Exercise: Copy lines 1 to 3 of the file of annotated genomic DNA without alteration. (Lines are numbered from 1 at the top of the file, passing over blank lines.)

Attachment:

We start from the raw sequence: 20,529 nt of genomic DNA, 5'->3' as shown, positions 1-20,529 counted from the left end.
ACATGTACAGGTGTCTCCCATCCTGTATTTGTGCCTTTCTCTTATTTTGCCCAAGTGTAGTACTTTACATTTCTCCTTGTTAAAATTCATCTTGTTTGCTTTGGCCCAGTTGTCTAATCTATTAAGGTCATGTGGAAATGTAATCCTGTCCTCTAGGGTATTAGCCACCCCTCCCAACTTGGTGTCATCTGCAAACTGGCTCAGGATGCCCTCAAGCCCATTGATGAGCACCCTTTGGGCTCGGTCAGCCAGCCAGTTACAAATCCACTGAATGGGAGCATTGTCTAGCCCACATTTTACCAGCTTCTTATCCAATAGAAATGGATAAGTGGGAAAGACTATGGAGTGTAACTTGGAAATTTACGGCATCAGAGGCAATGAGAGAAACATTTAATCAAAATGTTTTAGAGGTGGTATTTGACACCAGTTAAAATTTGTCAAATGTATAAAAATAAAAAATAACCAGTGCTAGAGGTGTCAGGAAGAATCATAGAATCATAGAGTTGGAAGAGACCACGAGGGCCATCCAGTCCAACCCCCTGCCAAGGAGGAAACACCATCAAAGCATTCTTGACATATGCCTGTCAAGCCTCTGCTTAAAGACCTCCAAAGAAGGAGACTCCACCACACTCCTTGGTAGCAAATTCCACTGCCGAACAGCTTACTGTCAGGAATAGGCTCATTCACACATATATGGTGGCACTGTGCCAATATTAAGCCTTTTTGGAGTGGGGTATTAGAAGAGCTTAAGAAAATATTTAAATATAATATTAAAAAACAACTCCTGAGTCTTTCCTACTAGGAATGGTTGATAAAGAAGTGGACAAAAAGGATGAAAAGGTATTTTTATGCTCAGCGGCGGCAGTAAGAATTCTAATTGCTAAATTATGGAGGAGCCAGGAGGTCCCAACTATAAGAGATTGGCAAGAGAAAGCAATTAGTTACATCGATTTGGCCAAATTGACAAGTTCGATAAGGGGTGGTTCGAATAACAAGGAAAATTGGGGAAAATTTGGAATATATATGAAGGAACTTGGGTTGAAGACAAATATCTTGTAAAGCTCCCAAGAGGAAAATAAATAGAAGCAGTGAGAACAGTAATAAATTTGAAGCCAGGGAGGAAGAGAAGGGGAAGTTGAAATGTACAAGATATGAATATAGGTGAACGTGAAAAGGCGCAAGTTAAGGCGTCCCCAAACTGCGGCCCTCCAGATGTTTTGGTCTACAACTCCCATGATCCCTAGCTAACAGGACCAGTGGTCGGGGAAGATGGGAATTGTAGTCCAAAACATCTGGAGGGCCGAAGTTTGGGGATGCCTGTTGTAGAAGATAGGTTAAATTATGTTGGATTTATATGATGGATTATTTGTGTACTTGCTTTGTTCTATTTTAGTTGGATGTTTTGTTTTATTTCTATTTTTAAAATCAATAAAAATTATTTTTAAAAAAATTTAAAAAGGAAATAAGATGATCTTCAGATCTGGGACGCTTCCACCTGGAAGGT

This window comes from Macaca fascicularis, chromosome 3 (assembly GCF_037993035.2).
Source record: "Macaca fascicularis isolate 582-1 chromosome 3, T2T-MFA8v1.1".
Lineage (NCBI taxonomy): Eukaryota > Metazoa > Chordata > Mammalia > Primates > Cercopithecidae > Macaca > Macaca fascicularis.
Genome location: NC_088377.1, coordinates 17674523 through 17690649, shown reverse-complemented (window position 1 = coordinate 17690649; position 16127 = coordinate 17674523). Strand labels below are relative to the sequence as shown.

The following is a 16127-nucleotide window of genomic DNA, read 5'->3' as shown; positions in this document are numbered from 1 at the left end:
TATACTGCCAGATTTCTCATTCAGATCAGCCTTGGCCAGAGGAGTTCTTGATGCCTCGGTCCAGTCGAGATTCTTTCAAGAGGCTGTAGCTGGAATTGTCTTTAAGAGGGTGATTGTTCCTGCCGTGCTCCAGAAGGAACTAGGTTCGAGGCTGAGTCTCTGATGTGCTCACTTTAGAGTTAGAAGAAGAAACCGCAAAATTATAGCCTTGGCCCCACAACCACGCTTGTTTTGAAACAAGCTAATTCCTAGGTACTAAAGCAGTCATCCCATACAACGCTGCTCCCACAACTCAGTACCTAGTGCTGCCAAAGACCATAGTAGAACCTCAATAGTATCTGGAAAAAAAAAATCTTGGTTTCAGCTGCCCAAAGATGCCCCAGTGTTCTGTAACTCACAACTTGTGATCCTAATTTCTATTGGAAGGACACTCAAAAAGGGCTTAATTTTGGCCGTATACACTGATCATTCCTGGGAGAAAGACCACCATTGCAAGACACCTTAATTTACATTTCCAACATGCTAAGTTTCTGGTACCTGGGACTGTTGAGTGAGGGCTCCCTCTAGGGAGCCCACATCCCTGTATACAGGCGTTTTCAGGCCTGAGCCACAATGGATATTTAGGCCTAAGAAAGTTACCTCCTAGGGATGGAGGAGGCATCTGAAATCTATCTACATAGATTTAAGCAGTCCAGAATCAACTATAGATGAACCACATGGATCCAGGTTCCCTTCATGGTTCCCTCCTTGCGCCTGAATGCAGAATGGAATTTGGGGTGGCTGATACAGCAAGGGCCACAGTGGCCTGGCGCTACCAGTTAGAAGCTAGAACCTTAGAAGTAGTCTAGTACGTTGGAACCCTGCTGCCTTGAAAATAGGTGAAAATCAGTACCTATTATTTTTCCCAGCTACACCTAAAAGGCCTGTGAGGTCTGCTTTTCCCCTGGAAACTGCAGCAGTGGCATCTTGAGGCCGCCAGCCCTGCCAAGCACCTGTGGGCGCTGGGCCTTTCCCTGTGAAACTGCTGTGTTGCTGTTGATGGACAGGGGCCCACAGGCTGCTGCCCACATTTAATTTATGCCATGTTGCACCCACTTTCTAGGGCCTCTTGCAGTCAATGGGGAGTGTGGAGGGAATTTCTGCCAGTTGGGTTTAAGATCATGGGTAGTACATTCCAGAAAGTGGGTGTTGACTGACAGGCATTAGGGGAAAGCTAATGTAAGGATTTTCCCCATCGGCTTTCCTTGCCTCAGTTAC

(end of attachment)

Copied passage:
We start from the raw sequence: 20,529 nt of genomic DNA, 5'->3' as shown, positions 1-20,529 counted from the left end.
ACATGTACAGGTGTCTCCCATCCTGTATTTGTGCCTTTCTCTTATTTTGCCCAAGTGTAGTACTTTACATTTCTCCTTGTTAAAATTCATCTTGTTTGCTTTGGCCCAGTTGTCTAATCTATTAAGGTCATGTGGAAATGTAATCCTGTCCTCTAGGGTATTAGCCACCCCTCCCAACTTGGTGTCATCTGCAAACTGGCTCAGGATGCCCTCAAGCCCATTGATGAGCACCCTTTGGGCTCGGTCAGCCAGCCAGTTACAAATCCACTGAATGGGAGCATTGTCTAGCCCACATTTTACCAGCTTCTTATCCAATAGAAATGGATAAGTGGGAAAGACTATGGAGTGTAACTTGGAAATTTACGGCATCAGAGGCAATGAGAGAAACATTTAATCAAAATGTTTTAGAGGTGGTATTTGACACCAGTTAAAATTTGTCAAATGTATAAAAATAAAAAATAACCAGTGCTAGAGGTGTCAGGAAGAATCATAGAATCATAGAGTTGGAAGAGACCACGAGGGCCATCCAGTCCAACCCCCTGCCAAGGAGGAAACACCATCAAAGCATTCTTGACATATGCCTGTCAAGCCTCTGCTTAAAGACCTCCAAAGAAGGAGACTCCACCACACTCCTTGGTAGCAAATTCCACTGCCGAACAGCTTACTGTCAGGAATAGGCTCATTCACACATATATGGTGGCACTGTGCCAATATTAAGCCTTTTTGGAGTGGGGTATTAGAAGAGCTTAAGAAAATATTTAAATATAATATTAAAAAACAACTCCTGAGTCTTTCCTACTAGGAATGGTTGATAAAGAAGTGGACAAAAAGGATGAAAAGGTATTTTTATGCTCAGCGGCGGCAGTAAGAATTCTAATTGCTAAATTATGGAGGAGCCAGGAGGTCCCAACTATAAGAGATTGGCAAGAGAAAGCAATTAGTTACATCGATTTGGCCAAATTGACAAGTTCGATAAGGGGTGGTTCGAATAACAAGGAAAATTGGGGAAAATTTGGAATATATATGAAGGAACTTGGGTTGAAGACAAATATCTTGTAAAGCTCCCAAGAGGAAAATAAATAGAAGCAGTGAGAACAGTAATAAATTTGAAGCCAGGGAGGAAGAGAAGGGGAAGTTGAAATGTACAAGATATGAATATAGGTGAACGTGAAAAGGCGCAAGTTAAGGCGTCCCCAAACTGCGGCCCTCCAGATGTTTTGGTCTACAACTCCCATGATCCCTAGCTAACAGGACCAGTGGTCGGGGAAGATGGGAATTGTAGTCCAAAACATCTGGAGGGCCGAAGTTTGGGGATGCCTGTTGTAGAAGATAGGTTAAATTATGTTGGATTTATATGATGGATTATTTGTGTACTTGCTTTGTTCTATTTTAGTTGGATGTTTTGTTTTATTTCTATTTTTAAAATCAATAAAAATTATTTTTAAAAAAATTTAAAAAGGAAATAAGATGATCTTCAGATCTGGGACGCTTCCACCTGGAAGGT

This window comes from Macaca fascicularis, chromosome 3 (assembly GCF_037993035.2).